My visitors exchanged a glance. "If you could do anything with ME
I suppose it would be double," the gentleman stammered.

"Oh yes, there's naturally a higher charge for two figures than for

"We should like to make it pay," the husband confessed.

"That's very good of you," I returned, appreciating so unwonted a
sympathy--for I supposed he meant pay the artist.

A sense of strangeness seemed to dawn on the lady. "We mean for
the illustrations--Mr. Rivet said you might put one in."

"Put in--an illustration?" I was equally confused.

"Sketch her off, you know," said the gentleman, colouring.

It was only then that I understood the service Claude Rivet had
rendered me; he had told them how I worked in black-and-white, for
magazines, for story-books, for sketches of contemporary life, and
consequently had copious employment for models. These things were
true, but it was not less true--I may confess it now; whether
because the aspiration was to lead to everything or to nothing I
leave the reader to guess--that I couldn't get the honours, to say
nothing of the emoluments, of a great painter of portraits out of
my head. My "illustrations" were my pot-boilers; I looked to a
different branch of art--far and away the most interesting it had
always seemed to me--to perpetuate my fame. There was no shame in
looking to it also to make my fortune but that fortune was by so
much further from being made from the moment my visitors wished to
be "done" for nothing. I was disappointed; for in the pictorial
sense I had immediately SEEN them. I had seized their type--I had
already settled what I would do with it. Something that wouldn't
absolutely have pleased them, I afterwards reflected.

"Ah you're--you're--a -?" I began as soon as I had mastered my
surprise. I couldn't bring out the dingy word "models": it seemed
so little to fit the case.

"We haven't had much practice," said the lady.

"We've got to do something, and we've thought that an artist in
your line might perhaps make something of us," her husband threw
off. He further mentioned that they didn't know many artists and
that they had gone first, on the off-chance--he painted views of
course, but sometimes put in figures; perhaps I remembered--to Mr.
Rivet, whom they had met a few years before at a place in Norfolk
where he was sketching.

"We used to sketch a little ourselves," the lady hinted.

"It's very awkward, but we absolutely must do something," her
husband went on.

"Of course we're not so VERY young," she admitted with a wan smile.

With the remark that I might as well know something more about them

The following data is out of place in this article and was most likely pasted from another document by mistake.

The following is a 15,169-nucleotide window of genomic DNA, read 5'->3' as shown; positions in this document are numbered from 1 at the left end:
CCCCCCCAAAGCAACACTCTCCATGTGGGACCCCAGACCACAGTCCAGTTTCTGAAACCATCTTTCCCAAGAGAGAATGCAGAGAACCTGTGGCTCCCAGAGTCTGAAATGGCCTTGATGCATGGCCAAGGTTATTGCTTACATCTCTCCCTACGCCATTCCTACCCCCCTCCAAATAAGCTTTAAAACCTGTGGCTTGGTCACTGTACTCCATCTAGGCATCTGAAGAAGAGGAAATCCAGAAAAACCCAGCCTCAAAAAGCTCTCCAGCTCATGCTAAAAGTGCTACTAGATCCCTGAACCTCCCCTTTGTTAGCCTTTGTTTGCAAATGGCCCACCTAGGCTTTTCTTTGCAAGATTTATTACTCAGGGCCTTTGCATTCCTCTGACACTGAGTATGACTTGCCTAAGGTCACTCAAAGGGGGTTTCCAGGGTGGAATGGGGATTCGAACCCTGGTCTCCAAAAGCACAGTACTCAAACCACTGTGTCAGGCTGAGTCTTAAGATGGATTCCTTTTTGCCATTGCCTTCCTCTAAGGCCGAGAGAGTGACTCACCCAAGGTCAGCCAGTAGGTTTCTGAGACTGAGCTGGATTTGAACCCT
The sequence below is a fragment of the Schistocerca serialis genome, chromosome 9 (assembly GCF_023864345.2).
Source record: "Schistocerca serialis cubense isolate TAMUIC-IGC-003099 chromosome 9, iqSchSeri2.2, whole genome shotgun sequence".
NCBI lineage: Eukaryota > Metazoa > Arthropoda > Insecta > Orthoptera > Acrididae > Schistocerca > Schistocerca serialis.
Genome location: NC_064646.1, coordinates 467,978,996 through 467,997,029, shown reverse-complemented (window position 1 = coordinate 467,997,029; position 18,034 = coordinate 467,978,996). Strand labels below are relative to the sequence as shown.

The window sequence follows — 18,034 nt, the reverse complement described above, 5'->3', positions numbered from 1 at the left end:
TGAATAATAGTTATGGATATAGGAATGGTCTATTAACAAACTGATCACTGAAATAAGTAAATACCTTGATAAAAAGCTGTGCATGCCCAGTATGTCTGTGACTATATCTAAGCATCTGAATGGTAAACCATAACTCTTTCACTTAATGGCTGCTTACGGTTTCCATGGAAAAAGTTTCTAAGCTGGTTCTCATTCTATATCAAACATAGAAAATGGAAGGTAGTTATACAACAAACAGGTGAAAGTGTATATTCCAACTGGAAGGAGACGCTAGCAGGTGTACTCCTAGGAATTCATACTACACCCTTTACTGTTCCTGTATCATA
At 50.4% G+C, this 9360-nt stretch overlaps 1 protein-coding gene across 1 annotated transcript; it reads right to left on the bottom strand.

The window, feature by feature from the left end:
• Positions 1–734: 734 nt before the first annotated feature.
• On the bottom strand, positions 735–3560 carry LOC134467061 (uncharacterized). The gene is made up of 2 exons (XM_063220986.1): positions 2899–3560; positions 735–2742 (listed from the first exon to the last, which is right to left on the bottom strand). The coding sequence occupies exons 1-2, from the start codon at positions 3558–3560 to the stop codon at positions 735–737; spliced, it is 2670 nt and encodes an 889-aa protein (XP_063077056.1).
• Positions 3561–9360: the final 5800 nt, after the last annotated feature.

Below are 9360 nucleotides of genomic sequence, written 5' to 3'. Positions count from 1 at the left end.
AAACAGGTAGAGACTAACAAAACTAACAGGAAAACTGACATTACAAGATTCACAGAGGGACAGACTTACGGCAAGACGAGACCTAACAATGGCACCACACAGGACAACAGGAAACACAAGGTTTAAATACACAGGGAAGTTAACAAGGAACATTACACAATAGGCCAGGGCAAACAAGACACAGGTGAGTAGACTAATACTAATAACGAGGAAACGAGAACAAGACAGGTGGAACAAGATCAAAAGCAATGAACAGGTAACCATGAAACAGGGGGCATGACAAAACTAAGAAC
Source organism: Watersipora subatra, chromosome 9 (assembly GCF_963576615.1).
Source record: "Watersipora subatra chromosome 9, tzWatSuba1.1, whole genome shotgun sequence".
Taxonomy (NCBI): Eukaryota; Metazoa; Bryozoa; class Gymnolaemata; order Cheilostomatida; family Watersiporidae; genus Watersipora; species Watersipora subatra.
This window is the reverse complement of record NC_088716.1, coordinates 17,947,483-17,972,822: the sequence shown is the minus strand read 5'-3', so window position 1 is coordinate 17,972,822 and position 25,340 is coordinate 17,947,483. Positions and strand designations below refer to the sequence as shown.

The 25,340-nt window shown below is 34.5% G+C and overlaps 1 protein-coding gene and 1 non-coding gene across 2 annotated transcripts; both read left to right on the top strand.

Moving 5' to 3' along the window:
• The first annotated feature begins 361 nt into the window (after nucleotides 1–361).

the husband had handed me a card extracted from a neat new pocket-
book--their appurtenances were all of the freshest--and inscribed
with the words "Major Monarch." Impressive as these words were
they didn't carry my knowledge much further; but my visitor
presently added: "I've left the army and we've had the misfortune
to lose our money. In fact our means are dreadfully small."

"It's awfully trying--a regular strain,", said Mrs. Monarch.

They evidently wished to be discreet--to take care not to swagger
because they were gentlefolk. I felt them willing to recognise
this as something of a drawback, at the same time that I guessed at
an underlying sense--their consolation in adversity--that they HAD
their points. They certainly had; but these advantages struck me
as preponderantly social; such for instance as would help to make a
drawing-room look well. However, a drawing-room was always, or
ought to be, a picture.

In consequence of his wife's allusion to their age Major Monarch
observed: "Naturally it's more for the figure that we thought of
going in. We can still hold ourselves up." On the instant I saw
that the figure was indeed their strong point. His "naturally"
didn't sound vain, but it lighted up the question. "SHE has the
best one," he continued, nodding at his wife with a pleasant after-
dinner absence of circumlocution. I could only reply, as if we
were in fact sitting over our wine, that this didn't prevent his
own from being very good; which led him in turn to make answer:
"We thought that if you ever have to do people like us we might be
something like it. SHE particularly--for a lady in a book, you

I was so amused by them that, to get more of it, I did my best to